What Happens to a Car Loan When Someone Dies?
The death of a loved one is never a pleasant experience, and settling that person’s financial affairs and outstanding debts or loans only adds to the pain. When someone dies, the last thing friends and family members want to think about is settling outstanding debts. Fortunately, in most states, they don’t have to.
Understanding the Estate
When a person dies, all of that person’s debts and assets combined make up an estate. The estate is the total of the value of all assets or their net worth. This value may include checking, savings, and investment accounts as well as land or businesses in which the descendant had a controlling interest.
This estate will pay off the balance of outstanding debts, including any car loans, using the available assets if there are enough funds to do so.
If the deceased had an estate plan and left a will or had a trust, the documents will name an executor. The executor is the person who is responsible for settling and distributing the estate to the beneficiaries. However, if someone dies without a will, a probate court will assign an administrator—usually a surviving spouse or close relative—to this administrative role.
Credit Life Insurance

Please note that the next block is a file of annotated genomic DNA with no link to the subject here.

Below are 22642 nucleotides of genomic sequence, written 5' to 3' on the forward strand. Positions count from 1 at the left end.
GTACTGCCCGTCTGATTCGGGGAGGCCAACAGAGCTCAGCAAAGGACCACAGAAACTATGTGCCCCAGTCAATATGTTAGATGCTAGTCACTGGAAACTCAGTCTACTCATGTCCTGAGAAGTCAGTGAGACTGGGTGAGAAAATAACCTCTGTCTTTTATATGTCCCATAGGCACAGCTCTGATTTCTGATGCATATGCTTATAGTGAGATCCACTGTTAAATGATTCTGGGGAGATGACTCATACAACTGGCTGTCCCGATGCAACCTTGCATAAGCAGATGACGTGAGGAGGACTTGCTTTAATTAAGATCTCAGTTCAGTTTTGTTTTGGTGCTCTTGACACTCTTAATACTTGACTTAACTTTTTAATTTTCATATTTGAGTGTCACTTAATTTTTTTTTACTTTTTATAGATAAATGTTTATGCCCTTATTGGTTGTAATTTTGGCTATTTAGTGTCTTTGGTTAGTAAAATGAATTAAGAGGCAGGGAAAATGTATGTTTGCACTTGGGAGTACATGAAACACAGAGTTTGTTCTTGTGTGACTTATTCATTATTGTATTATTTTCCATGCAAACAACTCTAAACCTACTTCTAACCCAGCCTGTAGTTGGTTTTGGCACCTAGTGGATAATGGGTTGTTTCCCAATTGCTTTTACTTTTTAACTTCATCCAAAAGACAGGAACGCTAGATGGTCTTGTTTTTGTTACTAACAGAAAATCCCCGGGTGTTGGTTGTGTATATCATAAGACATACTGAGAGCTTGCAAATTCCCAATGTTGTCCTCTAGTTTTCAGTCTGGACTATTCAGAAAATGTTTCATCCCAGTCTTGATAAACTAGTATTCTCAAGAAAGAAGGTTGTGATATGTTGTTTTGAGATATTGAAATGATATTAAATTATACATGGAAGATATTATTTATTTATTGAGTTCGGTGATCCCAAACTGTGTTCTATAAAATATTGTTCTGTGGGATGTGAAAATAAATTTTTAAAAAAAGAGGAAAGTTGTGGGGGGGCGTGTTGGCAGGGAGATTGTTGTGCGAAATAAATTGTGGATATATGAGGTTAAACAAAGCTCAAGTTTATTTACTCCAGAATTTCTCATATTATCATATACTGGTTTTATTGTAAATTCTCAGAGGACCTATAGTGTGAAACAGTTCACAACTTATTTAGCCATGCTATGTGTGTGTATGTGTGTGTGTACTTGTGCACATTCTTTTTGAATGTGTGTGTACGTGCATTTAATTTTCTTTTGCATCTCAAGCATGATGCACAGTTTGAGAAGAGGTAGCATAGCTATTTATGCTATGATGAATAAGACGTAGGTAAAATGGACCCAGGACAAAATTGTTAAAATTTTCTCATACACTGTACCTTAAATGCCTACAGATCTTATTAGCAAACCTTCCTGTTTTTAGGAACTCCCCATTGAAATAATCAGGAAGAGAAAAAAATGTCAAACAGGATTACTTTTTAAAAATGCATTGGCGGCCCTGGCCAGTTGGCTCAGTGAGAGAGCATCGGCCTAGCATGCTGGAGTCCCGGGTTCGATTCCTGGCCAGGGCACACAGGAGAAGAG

Some lenders provide the option to purchase credit life insurance along with a loan. This type of coverage most appeals when one member of the family is the primary breadwinner but both spouses cosign on the loan.
If the deceased person purchased credit life insurance on the auto loan, that insurer is responsible for paying all or part of the balance of the loan, depending on the terms of the agreement.
Cosigners and Debt
Cosigning is when two or more people cooperatively borrow on a loan. Sometimes this is done if one individual does not have a strong enough credit history to acquire the loan independently. Also, the terms of the loan may be more beneficial with a cosigner.
If the car loan was cosigned by a surviving relative, that cosigner is responsible for paying any remaining balance not covered from estate assets or if no credit life insurance was purchased. This is true whether or not the cosigner inherits the car. In fact, it's true of any loan that was co-signed by a surviving person including mortgages and home equity lines of credit (HELOCs).
If the cosigner fails to continue the payments, the car may be repossessed and the cosigner’s wages may be garnished, depending on the state.
Surviving Spouse Rights
If someone purchases a car or takes out an auto loan in most states, once they die, their estate or any surviving cosigners will be responsible for paying the balance of the auto loan. However, if they are not cosigners on the note, surviving spouses, relatives, and other beneficiaries will not be responsible for paying any debts.
Some predatory lenders will harass survivors of the deceased regardless of if they are cosigners or not. They may also hire a collection agency to do so. It is important to know that these survivors are not responsible for making any payments if the loan was not made or cosigned in their name unless they are in a community property state.
Community Property States